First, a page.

April 4, 2018
On Friday, March 30, 2018, the Alliance of Nonprofit Mailers filed “reply comments” with the Postal Regulatory Commission on its proposed revamp of the Consumer Price Index (CPI) price cap on postage increases. We filed 87 pages of public comments, along with some additional ones under seal.
The non-public reply comments were in response to the U.S. Postal Service projections of its financial results under scenarios of a CPI cap and a CPI+2 cap. While USPS was not very forthcoming in its assumptions, we showed alternative scenarios that were very positive using reasonable assumptions.
In any case, all of our comments are intended to represent the interests and the needs of nonprofits to stay in the mail with postage increases that do not exceed their ability to fund them. Paying for postage is a critical determinant for nonprofits that strive to stay within limits of overhead costs that are monitored by external rating organizations. Exceeding 25 to 30 percent non-program expenses generally is detrimental to the rating and ability to raise funds going forward.
Also critically important is the growing portion of the cost of direct mail fundraising that is absorbed by postage alone. A recent survey of major nonprofits found USPS postage to make up 28 to 35 percent of the total cost of direct mail.
The ability of nonprofits to continue to use direct mail as their prime funding tool is finite. And surcharges proposed by the PRC over inflation add up to 5 percent a year. So, 2 percent CPI+5 leads to 7 percent annual increases, compounding to 40 percent over the minimum five years envisioned by the four Postal Regulatory Commissioners, Robert Taub (R), Tony Hammond (R), Nanci Langley (D), and Mark Acton (R).
Nonprofits numbering about 130 have banded together with the Alliance of Nonprofit Mailers to communicate the devastation the PRC proposal would wreak on the charity sector of the U.S., if implemented. They have written letters and are keeping a close watch on what the Commissioners do next.
Fortunately, the entire mailing community, for-profit and nonprofit, has responded in unison that the ill-advised proposal cannot stand. The not-so-hidden elephant in the room is that everyone who actually mails knows that increases like those proposed would lead to quick, massive reductions in mail volume. Many presented survey results and individual projections.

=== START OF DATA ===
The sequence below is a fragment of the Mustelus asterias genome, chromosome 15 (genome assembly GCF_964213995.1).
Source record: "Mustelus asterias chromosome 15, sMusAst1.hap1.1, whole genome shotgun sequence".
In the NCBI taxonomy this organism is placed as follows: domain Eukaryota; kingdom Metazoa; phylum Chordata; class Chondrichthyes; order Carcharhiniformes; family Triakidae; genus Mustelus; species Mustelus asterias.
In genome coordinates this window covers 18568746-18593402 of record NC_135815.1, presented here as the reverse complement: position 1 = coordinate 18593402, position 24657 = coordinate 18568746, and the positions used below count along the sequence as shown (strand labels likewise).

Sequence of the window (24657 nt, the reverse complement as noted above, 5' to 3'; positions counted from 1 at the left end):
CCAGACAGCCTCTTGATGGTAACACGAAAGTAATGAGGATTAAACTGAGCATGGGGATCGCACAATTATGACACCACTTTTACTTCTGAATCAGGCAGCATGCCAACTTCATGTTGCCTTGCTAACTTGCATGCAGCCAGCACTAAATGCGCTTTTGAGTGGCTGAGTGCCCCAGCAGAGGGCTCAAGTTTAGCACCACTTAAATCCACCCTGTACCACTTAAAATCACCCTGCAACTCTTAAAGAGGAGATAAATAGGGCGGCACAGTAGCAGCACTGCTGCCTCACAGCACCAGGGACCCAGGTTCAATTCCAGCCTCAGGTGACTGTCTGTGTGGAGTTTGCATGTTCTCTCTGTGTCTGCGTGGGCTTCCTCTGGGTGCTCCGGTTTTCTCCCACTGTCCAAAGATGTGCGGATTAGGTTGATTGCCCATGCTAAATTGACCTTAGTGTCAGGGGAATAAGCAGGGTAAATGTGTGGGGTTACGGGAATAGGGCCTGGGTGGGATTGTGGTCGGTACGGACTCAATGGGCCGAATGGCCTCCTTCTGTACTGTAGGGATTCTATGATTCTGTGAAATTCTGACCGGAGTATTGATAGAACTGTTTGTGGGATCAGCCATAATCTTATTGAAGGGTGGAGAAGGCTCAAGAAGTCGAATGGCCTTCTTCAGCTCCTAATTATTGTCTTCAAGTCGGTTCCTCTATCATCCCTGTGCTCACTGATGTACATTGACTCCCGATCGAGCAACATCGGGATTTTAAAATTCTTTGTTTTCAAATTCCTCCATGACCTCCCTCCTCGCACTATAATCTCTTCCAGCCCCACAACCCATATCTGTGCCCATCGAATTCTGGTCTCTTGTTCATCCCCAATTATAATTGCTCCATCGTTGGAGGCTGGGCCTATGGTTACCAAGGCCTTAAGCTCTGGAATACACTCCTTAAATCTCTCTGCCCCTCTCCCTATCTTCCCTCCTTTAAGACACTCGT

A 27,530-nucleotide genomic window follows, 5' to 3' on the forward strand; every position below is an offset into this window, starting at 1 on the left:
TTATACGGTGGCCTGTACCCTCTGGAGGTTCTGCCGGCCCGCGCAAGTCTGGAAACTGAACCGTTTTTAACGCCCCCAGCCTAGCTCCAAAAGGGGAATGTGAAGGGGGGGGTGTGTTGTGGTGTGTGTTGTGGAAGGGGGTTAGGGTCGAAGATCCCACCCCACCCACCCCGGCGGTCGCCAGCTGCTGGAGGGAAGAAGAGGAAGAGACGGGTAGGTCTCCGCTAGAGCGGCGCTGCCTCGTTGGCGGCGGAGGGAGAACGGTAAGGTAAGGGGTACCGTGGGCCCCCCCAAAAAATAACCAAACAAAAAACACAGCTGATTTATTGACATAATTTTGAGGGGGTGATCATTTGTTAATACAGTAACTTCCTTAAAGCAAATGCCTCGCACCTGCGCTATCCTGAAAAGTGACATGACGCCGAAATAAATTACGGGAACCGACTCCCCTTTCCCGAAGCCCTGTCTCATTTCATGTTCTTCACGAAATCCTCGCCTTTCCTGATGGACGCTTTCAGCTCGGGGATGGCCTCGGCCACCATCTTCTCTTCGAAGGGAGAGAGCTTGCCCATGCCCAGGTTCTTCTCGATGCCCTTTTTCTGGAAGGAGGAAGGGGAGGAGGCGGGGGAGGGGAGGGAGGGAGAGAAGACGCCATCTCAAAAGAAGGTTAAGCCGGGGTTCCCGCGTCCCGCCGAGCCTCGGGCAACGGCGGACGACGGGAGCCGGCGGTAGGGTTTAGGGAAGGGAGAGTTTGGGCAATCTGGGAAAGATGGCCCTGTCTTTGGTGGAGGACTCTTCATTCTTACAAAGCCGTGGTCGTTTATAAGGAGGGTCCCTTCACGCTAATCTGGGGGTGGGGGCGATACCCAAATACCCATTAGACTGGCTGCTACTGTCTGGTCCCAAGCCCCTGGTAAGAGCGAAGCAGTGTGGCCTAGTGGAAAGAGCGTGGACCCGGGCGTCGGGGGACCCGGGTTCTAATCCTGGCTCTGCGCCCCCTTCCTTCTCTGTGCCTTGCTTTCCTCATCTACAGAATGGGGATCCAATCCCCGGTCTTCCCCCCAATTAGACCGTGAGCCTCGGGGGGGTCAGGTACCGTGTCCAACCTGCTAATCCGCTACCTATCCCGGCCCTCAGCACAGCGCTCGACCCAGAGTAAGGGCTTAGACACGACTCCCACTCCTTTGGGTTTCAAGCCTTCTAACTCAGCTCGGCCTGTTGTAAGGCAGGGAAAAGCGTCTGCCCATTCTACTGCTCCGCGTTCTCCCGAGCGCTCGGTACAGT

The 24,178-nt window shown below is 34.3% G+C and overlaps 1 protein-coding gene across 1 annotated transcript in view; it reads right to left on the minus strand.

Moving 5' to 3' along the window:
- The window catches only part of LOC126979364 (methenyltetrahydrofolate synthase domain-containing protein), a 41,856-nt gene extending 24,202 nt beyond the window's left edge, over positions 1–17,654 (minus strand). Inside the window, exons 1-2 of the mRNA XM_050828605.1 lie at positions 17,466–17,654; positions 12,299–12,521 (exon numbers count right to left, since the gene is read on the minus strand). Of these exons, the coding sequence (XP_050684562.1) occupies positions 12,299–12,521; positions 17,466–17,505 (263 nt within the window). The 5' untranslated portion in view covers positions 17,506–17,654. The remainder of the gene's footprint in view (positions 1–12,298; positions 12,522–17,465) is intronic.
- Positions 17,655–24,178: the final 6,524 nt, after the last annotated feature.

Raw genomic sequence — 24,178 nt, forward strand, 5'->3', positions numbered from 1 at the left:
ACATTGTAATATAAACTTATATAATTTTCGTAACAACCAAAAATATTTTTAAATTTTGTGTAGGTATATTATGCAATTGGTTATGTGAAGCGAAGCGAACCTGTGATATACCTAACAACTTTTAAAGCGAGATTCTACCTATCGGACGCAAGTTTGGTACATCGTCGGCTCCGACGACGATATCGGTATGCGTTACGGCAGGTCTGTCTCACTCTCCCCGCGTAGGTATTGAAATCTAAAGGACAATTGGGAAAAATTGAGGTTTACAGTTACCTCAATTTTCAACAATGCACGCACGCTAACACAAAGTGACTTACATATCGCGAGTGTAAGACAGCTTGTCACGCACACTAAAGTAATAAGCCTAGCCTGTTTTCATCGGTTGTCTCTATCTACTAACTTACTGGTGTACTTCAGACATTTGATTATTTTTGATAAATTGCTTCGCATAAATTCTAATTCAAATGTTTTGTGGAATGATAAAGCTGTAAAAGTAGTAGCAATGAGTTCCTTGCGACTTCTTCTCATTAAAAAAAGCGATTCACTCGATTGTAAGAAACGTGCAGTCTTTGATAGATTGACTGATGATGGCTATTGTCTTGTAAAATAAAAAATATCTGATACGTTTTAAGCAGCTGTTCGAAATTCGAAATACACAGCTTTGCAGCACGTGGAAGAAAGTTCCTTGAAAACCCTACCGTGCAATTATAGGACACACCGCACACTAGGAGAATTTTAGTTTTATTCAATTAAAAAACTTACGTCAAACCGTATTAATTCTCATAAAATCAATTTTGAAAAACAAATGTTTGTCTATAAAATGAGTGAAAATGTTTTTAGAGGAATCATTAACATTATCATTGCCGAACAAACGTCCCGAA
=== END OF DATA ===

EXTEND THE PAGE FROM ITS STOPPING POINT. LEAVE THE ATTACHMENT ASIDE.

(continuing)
The good civil servants who inhabit the USPS, its labor unions, and the PRC, presented no evidence that the massive, unprecedented price increases would not be self-defeating. They were unable to show, nor did the regulator require a showing, that the price increases would be vastly counterproductive with loss of volume far exceeding the revenue benefit of price. One would think this would be a necessary requirement for an exercise like this that will affect very business, organization, and individual in the nation.
The idea that historical “elasticity” measures would show how much volumes will react to price increases 3.5 times the rate of inflation is absurd. The USPS elasticity data are based on many years in which average price increases tracked inflation, not inflation plus five. The old price elasticity data are virtually meaningless when a tipping point is reached. And that’s one of the nicer descriptions we have heard.
The USPS and its unions had a very obvious “tell” that they know the elephant is in the room. When they advocated for authority to raise rates even more than the PRC proposal, they had “comforting” words for customers. They basically said, no worries. We would never abuse or misuse this freedom to set our monopoly prices wherever we want. The “market” would prevent us from making the mistake of setting prices too high.
We are not sure, or confidant, that career government agency employees have the knowledge, expertise, and data to price it right. Perhaps more important, their willingness to reassure us that they will follow the market means they know the risk of counterproductive price increases is very, very real.
Even if the current group of USPS leaders is as expert in predicting something the market reaction to outsized price increases as they believe, how can we be sure that their replacements will be too? It is pure folly to build a monopoly pricing regulatory system that depends on the continuous good judgement of whoever is running the agency.
The purpose of the CPI price cap is to provide the incentives that are lacking in a monopoly government agency. Remove or mess with the cap and you destroy the purpose of monopoly regulation. And ultimately you destroy the agency that cannot operate “like a business” because it lacks the incentives of a capitalist, private sector business.